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West Papua (region)

West Papua (Papua Barat
Irian Barat
Nugini Barat
Country  Indonesia
Provinces Papua, West Papua
Cities Jayapura, Manokwari, Sorong, Wamena, Timika, Merauke
Highest point Puncak Jaya
 - location Sudirman Range
 - elevation 4,884 m (16,024 ft)
 - coordinates
Area 420,540 km2 (162,371 sq mi)
Population 4,363,869 (2014)
Density 10 / km2 (26 / sq mi)
Timezone Indonesia Eastern Time (UTC+9)
ISO 3166-2 ID-IJ
License plate DS

West Papua or Western New Guinea is a disputed territory which was annexed by Indonesia from the Netherlands in 1969, which till then had been occupied by the Dutch, and is the western half of the island of New Guinea and smaller islands to its west. The region is administered as two provinces: Papua and West Papua. The eastern half of New Guinea is the country of Papua New Guinea. The population of approximately 3.6 million comprises ethnic Papuans, Melanesians, and Austronesians. The region is predominantly dense forest where numerous traditional tribes live such as the Dani of the Baliem Valley, although the majority of the population live in or near coastal areas. The largest city in the region is Jayapura. The official and most commonly spoken language is Indonesian. Estimates of the number of tribal languages in the region range from 200 to over 700, with the most widely spoken including Dani, Yali, Ekari and Biak. The predominant religion is Christianity (often combined with traditional beliefs) followed by Islam. The main industries include agriculture, fishing, oil production, and mining.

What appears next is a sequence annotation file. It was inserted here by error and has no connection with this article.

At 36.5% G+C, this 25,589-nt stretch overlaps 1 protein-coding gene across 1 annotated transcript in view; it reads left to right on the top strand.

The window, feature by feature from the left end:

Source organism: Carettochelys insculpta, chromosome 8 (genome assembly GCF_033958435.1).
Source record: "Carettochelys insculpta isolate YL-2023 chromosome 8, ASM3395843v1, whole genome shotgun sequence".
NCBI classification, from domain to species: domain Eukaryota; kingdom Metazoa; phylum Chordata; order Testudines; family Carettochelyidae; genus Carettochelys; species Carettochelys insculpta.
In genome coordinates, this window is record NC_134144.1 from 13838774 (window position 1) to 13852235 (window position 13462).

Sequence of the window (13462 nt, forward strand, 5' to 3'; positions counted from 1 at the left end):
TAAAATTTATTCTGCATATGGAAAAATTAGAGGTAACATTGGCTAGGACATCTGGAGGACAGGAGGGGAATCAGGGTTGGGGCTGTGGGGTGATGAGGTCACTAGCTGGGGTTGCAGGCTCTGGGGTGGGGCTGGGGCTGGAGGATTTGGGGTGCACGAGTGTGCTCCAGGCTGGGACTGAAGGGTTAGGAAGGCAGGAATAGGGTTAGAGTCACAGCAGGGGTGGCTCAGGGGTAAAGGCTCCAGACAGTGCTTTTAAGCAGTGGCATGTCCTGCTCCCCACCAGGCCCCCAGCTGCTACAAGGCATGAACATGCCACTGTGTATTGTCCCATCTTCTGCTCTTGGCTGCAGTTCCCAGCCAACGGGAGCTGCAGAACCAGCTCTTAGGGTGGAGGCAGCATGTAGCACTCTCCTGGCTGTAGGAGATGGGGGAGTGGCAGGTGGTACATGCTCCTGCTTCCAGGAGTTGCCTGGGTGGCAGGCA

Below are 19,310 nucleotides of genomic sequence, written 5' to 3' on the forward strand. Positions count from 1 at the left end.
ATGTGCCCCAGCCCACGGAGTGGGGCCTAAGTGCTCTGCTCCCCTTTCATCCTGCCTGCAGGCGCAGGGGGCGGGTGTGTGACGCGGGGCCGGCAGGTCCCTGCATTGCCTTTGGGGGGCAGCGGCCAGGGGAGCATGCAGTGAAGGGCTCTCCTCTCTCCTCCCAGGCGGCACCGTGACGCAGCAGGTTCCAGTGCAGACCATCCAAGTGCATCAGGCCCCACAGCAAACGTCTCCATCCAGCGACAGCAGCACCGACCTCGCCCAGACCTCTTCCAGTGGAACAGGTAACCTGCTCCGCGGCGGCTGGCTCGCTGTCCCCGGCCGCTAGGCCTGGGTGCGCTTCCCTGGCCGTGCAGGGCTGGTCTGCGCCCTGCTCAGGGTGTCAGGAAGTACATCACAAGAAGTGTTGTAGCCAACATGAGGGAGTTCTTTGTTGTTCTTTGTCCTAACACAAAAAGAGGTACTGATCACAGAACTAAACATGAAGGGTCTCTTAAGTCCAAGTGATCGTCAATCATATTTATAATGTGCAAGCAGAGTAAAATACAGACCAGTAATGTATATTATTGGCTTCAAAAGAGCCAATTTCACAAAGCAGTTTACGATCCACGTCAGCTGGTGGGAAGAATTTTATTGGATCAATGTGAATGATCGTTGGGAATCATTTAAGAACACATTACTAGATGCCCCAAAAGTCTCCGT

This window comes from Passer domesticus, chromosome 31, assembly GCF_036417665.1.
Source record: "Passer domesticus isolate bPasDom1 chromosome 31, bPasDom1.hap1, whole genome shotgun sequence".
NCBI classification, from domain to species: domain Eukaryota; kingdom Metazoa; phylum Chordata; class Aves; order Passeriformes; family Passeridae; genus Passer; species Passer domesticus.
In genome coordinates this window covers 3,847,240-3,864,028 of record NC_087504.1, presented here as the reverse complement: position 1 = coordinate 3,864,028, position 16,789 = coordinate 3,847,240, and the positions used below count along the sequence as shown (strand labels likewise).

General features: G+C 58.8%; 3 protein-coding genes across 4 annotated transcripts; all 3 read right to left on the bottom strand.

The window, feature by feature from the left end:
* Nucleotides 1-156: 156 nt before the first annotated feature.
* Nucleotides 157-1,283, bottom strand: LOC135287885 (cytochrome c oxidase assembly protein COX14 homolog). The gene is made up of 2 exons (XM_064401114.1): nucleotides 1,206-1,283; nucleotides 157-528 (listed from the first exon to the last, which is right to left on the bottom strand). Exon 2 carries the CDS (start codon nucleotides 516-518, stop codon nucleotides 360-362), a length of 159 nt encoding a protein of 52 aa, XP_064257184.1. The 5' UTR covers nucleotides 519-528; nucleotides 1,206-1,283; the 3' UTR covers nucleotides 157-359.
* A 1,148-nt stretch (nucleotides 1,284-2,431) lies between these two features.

Human habitation is estimated to have begun between 42,000 and 48,000 years ago.[1] The Netherlands claimed the region and commenced missionary work in the nineteenth century. The region was forcibly annexed by Indonesia in the 1960s, and has faced a violent separatist movement since then, resulting in the deaths of up to 500,000 indigenous West Papuans.[2] Following the 1998 commencement of reforms across Indonesia, Papua and other Indonesian provinces received greater regional autonomy. In 2001, "Special Autonomy" status was granted to Papua province, although to date, implementation has been partial and often criticised.[3] The region was administered as a single province until 2003, when it was split into the provinces of Papua and West Papua.


  • Name 1
  • Geography 2
  • Ecology 3
    • Flora and fauna on the Bird's Head Peninsula 3.1
  • Demographics 4
    • Haplogroups 4.1
    • Extinction 4.2
  • Culture 5
  • History 6
    • European conquest 6.1
    • Netherlands New Guinea 6.2
    • Integration into Indonesia 6.3
  • Administration 7
  • References 8
  • External links 9